Depression is one of the most common mental illnesses that affects over 1 million Australians. It is more than just a low mood, or feeling down – people with depression struggle daily, over long periods of time, and it can have profound effects on the health of the body, mind and spirit if left untreated. And, even when treated, there is a high likelihood of the depression returning at some stage in the person’s life if the deeper core issues are not faced and resolved.
Depression affects the whole person. Whilst the disorder is perceived to begin in the mind with “negative thoughts”, this is not always the case. Depression can have biological, psychological, physiological & biochemical causes such as imbalances in brain chemistry, but also it has been shown that our gut health and nutrition also has a direct effect on the brain via the vagus nerve. Also, serotonin (the brain chemical responsible for regulating moods) is mainly produced in the stomach!
Depression can upset the regulation of basic functions such as eating, sleep and energy levels. Having these important areas disrupted can create a host of secondary symptoms such as:
- Aches and pains that are unexplainable
- Tiredness and fatigue
- Weight loss/gain
- Change in relationship to food (emotional overeating/not eating)
- No energy to meet the needs of daily life.
Depression and the stress response
Negative thoughts can trigger depression, or feed it further if you are already in a low mood. When a negative thought or image arises in the mind, this can create stress and tension in both the mind and the body. Whether it is a frown, a feeling of tightness in the stomach, or tension in the shoulders or back – all of these are responses to the brain perceiving a threat and triggering a fight/flight/freeze response via the sympathetic nervous system. This is our basic survival instinct at work, which is located in our “reptilian” part of the brain. This ancient part of the brain makes no distinction between actual physical threats (like an animal about to attack us) or perceived threats (a negative thought/ worry about the future/ memory from the past).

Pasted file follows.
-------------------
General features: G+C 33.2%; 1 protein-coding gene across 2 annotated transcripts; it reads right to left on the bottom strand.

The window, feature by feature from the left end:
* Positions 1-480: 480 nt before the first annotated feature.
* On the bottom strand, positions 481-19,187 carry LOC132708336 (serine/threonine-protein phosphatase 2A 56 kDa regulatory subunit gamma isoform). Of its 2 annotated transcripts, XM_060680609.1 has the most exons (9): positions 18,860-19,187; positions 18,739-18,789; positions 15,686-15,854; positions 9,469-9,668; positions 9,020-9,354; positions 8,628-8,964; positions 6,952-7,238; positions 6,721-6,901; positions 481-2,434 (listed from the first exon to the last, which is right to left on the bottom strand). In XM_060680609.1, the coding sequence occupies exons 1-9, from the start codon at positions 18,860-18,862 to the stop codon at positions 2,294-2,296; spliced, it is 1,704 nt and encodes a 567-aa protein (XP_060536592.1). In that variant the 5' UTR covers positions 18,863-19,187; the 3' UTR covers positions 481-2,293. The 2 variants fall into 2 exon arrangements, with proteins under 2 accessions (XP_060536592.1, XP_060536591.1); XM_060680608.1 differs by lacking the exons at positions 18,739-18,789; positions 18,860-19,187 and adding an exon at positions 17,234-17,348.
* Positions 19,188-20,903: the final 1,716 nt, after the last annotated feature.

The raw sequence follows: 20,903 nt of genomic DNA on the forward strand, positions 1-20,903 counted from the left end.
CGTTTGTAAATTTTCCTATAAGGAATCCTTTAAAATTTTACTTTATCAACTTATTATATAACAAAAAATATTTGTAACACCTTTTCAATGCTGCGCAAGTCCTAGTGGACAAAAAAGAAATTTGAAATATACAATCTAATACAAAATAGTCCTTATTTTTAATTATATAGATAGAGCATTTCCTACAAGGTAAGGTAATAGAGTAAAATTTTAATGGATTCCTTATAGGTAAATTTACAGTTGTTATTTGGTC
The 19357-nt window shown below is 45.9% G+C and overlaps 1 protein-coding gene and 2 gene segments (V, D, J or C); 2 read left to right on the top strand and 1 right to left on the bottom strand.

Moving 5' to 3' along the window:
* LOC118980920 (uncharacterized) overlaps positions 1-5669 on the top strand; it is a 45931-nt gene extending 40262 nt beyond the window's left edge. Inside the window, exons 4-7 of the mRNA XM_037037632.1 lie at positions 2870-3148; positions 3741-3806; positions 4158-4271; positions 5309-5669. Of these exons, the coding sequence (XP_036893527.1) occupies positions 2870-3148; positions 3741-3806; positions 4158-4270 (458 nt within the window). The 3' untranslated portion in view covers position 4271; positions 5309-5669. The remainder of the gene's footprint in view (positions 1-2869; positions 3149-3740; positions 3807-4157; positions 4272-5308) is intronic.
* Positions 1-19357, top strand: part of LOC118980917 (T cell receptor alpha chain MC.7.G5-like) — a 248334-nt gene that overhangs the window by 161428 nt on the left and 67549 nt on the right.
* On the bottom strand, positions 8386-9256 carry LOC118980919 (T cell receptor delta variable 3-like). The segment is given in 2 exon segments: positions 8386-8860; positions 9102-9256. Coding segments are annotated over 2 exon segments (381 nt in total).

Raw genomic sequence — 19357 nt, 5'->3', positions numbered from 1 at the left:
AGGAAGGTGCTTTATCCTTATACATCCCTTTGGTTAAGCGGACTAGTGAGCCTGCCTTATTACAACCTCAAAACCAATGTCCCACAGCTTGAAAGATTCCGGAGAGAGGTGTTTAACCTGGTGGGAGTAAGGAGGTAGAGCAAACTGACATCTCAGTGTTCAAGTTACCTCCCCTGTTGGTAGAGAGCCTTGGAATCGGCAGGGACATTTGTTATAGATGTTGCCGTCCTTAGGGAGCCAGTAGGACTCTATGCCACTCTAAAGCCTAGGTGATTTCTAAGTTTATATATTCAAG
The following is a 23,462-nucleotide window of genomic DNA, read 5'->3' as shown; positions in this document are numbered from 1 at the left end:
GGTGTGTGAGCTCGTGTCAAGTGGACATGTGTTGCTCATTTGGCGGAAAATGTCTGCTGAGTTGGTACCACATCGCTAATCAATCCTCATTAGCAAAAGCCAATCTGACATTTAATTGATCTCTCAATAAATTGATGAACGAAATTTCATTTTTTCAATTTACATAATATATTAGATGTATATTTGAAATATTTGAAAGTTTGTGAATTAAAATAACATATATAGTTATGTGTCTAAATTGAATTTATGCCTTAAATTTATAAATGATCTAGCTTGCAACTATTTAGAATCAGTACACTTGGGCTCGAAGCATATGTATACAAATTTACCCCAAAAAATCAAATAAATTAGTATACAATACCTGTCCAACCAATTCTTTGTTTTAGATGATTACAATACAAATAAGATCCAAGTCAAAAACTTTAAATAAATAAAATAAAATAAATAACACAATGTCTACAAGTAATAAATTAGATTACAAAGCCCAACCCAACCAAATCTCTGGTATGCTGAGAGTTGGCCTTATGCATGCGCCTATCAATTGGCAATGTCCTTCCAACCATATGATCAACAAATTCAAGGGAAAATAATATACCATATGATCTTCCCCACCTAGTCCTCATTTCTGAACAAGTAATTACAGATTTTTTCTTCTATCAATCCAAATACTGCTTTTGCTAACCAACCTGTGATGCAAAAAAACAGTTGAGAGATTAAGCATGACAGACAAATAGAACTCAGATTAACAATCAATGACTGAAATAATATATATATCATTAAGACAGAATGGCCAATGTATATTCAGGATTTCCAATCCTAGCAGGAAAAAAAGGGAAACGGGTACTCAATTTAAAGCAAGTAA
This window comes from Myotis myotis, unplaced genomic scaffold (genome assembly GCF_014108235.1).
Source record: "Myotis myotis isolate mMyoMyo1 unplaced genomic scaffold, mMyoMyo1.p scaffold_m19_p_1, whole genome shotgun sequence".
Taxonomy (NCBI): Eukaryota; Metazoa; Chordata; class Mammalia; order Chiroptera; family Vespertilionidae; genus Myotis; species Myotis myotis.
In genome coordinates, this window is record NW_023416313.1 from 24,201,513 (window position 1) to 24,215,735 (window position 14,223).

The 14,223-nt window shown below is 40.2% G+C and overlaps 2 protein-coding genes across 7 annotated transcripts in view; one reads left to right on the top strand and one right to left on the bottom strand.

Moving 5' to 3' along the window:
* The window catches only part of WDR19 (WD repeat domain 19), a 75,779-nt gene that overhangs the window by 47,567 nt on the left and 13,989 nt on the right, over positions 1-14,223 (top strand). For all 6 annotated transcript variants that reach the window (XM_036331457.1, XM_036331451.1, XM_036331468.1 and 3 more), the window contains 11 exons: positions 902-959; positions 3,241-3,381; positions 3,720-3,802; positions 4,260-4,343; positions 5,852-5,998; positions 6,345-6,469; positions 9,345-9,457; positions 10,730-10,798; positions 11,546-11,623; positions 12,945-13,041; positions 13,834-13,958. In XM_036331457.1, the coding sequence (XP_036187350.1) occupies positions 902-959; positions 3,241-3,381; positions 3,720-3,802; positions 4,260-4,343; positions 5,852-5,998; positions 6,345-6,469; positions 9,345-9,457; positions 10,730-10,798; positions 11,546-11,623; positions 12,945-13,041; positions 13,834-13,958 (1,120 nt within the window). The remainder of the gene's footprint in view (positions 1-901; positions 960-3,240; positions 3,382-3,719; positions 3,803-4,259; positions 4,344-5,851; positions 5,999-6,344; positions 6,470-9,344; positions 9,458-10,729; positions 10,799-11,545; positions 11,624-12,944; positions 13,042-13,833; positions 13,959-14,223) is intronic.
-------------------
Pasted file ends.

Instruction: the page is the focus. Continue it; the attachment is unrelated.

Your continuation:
When this survival response is triggered, we release a hormone called cortisol (sometimes referred to the “stress” hormone). A build up of cortisol in the system can have detrimental effects on the whole system including decreased immune function, decreased memory, increased inflammation and generally can negatively affect metabolism and health over time.
Floatation Therapy can help in the treatment of depression in a number of ways. Physically, it helps to clear cortisol and stress from the body, allowing the body to deeply relax. Also, it is well known that Floatation Therapy releases endorphins, (feel good chemicals) which have a positive effect on mood and also help to relieve pain.
The high levels of magnesium (Epsom Salts) are also beneficial to relax the muscles, clearing away physical tension. Magnesium - an essential and important mineral - also plays an important role in depression, as it can become easily depleted during times of stress. Research has also shown that magnesium plays a key role in the treatment of depression, as it is commonly depleted in those who suffer depression and effects brain chemistry, particularly serotonin. Increasing dietary magnesium can be beneficial to improving serotonin production, as well as being beneficial to improving sleep, and enhancing many physiological processes in the body. People often find that after a float, their sleep is improved.
On a mental level, Floatation Therapy can be a wonderful way to introduce the concept of mindfulness and also meditation. “Mindfulness is the awareness that emerges through paying attention on purpose, in the present moment, and non-judgementally to things as they are” (The Mindful Way through Depression)
The simple act of observing our thought processes can increase our awareness of our mental activity, and we can become more aware of the specific thoughts, behaviours or choices which may be contributing to your state of being.
References and Further Resources for Depression
- “The Mindful Way through Depression: Freeing yourself from chronic unhappiness”
- Beyond Blue
- Black Dog Institute
- Robb Wolf - Nutrition and Depression
- Depression and Nutrition
- Gut and Psychology Syndrome (GAPS)
- GAPS Australia
- Physiology of stress - Cortisol
- Magnesium for treatment resistant depression